Should I be taking other supplements or follow any diet?
Folate is a common supplement we recommend along with the B12. For more elaborate advice, read this article please.
If I want to inject on a monthly basis, can the powder be made into a bigger dose? Would I therefore need different syringes?
You can use whatever doses you prefer, although we recommend these ones. Monthly injections of B12 don’t make much sense, because B12 doesn’t last long, as any excess quickly goes out in the urine. This is why B12 isn’t toxic even in huge amounts.
I am allergic to mold and learned that oral products that I tried were made from bacterial fermentation and mold formation. Is this the case for your product?
No – methylcobalamin is not derived from mold. It is manufactured through bacterial fermentation, but it does not contain bacteria. As we are all aware, antibiotics were discovered through mold research, but it does not mean that antibiotics contain mold. Likewise, even though methylcobalamin is synthesized from bacteria, it obviously does not mean it contains bacteria. So, no mold or bacteria in our B12.
How is the manufacturing process behind the B12?
Our methylcobalamin is manufactured through bacterial fermentation/synthesis which is described in this fairly decent Wikipedia article.
Microbial de novo biosynthesis of vitamin B12 occurs through two alternative routes: the aerobic or anaerobic pathway, in bacteria and archaea, respectively. Tetrapyrrole compounds including cobalamin, heme, and bacteriochlorophyll, are derived from δ-aminolevulinate (ALA) and a complex interdependent and interactional relationship exists among these tetrapyrrole compounds in numerous bacterial species. To maintain vitamin B12 at stable levels, its biosynthesis and transportation is regulated by a cobalamin riboswitch in the 5′ untranslated regions (UTR) of the corresponding genes.Microbial production of vitamin B12: a review and future perspectives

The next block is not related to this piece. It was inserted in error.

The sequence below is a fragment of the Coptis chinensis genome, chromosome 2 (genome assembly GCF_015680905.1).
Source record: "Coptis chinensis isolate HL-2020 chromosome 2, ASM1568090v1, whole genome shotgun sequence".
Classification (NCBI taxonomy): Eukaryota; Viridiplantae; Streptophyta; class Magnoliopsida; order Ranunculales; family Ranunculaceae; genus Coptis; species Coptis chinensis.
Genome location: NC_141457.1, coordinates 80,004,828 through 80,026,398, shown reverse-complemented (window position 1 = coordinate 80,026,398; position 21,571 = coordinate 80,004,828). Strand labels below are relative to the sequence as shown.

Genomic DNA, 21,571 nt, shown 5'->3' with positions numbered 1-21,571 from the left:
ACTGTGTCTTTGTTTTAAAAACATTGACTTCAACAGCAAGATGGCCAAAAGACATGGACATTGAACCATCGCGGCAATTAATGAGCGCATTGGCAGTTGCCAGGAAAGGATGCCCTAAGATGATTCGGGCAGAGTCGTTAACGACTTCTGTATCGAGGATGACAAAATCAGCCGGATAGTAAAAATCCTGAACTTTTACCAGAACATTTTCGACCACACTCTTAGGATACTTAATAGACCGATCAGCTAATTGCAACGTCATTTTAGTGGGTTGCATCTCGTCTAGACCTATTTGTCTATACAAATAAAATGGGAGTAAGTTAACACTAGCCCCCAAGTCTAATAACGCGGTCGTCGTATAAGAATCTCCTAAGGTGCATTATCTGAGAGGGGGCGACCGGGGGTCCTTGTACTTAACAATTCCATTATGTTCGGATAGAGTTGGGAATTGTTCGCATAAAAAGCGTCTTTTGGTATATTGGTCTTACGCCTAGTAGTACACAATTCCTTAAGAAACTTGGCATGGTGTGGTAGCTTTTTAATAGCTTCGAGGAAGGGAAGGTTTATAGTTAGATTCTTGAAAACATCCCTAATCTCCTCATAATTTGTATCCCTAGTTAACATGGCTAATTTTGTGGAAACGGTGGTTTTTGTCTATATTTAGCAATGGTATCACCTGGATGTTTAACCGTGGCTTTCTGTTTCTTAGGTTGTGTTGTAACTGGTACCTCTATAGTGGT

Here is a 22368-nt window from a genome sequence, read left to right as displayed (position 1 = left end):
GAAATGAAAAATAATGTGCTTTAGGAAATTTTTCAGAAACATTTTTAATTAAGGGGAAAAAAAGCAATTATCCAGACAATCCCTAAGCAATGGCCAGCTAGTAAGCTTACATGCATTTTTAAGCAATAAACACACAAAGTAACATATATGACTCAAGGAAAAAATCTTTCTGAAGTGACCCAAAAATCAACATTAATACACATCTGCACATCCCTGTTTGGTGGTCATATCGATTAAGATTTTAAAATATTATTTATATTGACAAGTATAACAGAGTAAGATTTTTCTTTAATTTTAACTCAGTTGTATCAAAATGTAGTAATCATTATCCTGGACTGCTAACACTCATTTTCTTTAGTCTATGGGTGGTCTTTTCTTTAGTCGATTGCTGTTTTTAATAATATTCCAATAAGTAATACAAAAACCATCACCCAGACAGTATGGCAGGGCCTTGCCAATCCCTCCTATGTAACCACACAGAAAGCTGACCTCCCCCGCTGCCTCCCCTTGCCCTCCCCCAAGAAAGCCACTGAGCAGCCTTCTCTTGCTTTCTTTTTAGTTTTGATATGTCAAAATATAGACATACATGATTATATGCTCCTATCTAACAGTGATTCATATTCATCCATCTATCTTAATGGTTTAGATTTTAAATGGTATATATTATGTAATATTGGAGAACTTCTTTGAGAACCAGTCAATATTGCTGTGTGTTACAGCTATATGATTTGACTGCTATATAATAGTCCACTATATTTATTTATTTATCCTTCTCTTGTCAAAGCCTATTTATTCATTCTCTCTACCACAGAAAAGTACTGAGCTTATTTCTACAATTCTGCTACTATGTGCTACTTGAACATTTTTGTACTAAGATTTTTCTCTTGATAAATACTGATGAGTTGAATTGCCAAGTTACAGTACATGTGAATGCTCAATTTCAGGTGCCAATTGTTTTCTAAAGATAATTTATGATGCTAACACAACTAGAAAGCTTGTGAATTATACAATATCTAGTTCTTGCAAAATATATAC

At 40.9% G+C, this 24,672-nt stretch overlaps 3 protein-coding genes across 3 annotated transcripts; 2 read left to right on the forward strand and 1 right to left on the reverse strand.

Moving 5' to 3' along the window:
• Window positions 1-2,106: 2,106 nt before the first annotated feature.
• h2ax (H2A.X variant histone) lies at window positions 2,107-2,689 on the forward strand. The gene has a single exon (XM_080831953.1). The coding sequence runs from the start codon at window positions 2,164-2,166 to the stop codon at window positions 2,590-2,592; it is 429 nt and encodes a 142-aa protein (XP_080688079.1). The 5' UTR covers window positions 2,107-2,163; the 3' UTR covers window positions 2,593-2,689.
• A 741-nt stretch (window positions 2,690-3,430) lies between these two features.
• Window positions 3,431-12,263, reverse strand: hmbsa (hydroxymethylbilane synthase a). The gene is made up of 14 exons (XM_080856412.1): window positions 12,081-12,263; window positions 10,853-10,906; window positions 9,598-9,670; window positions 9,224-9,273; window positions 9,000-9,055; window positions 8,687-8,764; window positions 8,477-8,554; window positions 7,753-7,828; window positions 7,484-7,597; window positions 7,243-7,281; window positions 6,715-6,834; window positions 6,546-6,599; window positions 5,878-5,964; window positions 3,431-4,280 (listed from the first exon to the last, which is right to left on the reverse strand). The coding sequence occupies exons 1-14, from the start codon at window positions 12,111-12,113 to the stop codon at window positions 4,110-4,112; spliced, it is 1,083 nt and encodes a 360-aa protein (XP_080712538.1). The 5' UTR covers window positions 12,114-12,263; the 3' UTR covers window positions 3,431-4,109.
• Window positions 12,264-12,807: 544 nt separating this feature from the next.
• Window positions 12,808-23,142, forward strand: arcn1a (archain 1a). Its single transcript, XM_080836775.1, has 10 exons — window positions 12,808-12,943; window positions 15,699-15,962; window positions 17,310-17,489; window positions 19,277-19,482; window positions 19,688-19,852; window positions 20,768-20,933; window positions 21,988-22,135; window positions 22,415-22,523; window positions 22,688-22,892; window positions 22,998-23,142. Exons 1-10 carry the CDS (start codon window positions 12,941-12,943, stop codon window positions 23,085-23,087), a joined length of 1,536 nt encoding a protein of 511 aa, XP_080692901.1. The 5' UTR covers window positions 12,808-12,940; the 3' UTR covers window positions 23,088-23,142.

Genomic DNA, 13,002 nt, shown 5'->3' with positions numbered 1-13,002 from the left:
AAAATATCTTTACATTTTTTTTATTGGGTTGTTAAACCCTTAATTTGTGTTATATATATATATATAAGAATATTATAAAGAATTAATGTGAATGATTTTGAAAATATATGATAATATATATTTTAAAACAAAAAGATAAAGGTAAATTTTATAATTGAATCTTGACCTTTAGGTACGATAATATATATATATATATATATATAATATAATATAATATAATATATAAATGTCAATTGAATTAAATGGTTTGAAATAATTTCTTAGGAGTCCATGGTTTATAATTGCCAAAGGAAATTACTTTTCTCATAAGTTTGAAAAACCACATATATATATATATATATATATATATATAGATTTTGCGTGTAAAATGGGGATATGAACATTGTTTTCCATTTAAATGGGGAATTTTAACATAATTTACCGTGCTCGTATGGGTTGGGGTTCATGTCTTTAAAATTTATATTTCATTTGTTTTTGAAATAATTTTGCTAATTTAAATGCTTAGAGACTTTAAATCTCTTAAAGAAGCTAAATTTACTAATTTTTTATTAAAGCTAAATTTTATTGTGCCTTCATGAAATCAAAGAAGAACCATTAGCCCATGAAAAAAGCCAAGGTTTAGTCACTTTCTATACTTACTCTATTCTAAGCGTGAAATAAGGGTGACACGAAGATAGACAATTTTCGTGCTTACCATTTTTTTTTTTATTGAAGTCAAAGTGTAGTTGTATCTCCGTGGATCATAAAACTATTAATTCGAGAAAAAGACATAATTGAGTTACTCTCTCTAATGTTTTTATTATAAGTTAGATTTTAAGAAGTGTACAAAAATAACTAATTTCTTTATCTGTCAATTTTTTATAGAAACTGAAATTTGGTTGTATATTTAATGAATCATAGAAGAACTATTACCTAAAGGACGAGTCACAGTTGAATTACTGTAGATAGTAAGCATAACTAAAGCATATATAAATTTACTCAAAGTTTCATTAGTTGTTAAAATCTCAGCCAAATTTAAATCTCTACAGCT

This makes it fairly straightforward to use biosynthetic pathways in bacteria to synthesise methylcobalamin.
How long should I wait before injecting in the same injection site?
Touch the skin – if it’s a little harder than the rest, pick another spot. As long as there’s new skin-surface available, choose it over any previously injected surface. Once you cover it all, go through the rotation again. Full injection instructions are here.
Will you ever produce 100% hydroxycobalamin as well?
We recommend methylcobalamin in 99.9% of cases – here’s why. Some people do specifically ask for hydroxocobalamin, so in the future we might offer it. We’ll see.
I read that methylcobalamin can turn into hydroxocobalamin, is this true?
Yes, it’s part of the photolysis process, or destruction by light. But methylcobalmin only photolyses when in liquid solutions. It is physically impossible for methylcobalamin in dry form to break down to hydroxocobalamin. In dry form it is photo stable and stable up to temperatures of 600°F (315°C). Once your methyl B12 is dissolved in saline, this is why we recommend to wrap it with something that blocks light, such as aluminum foil. The vials prevent 67% of light going through, aluminum foil will prevent 100%. If you store it in a completely dark place, you may not need to wrap it with anything.
How long is the B12 good for once dissolved in saline?
As long as you followed our instructions and covered the vial in aluminum foil (to avoid photolysis), the dissolved B12 will last for as long as the date stamped on the vial. In reality, you’ll finish it way sooner. Read more about the expiration of our B12.
To avoid photolysis, is there an alternative to aluminum foil?
Yes. If you find aluminum foil not tight enough to keep the bottle stable, you can order and use a seamless aluminium screw lid tin instead.
Do you have a pharmacist overseeing your product?
Here’s the Material Safety Data Sheet (MSDS) for our methylcobalamin.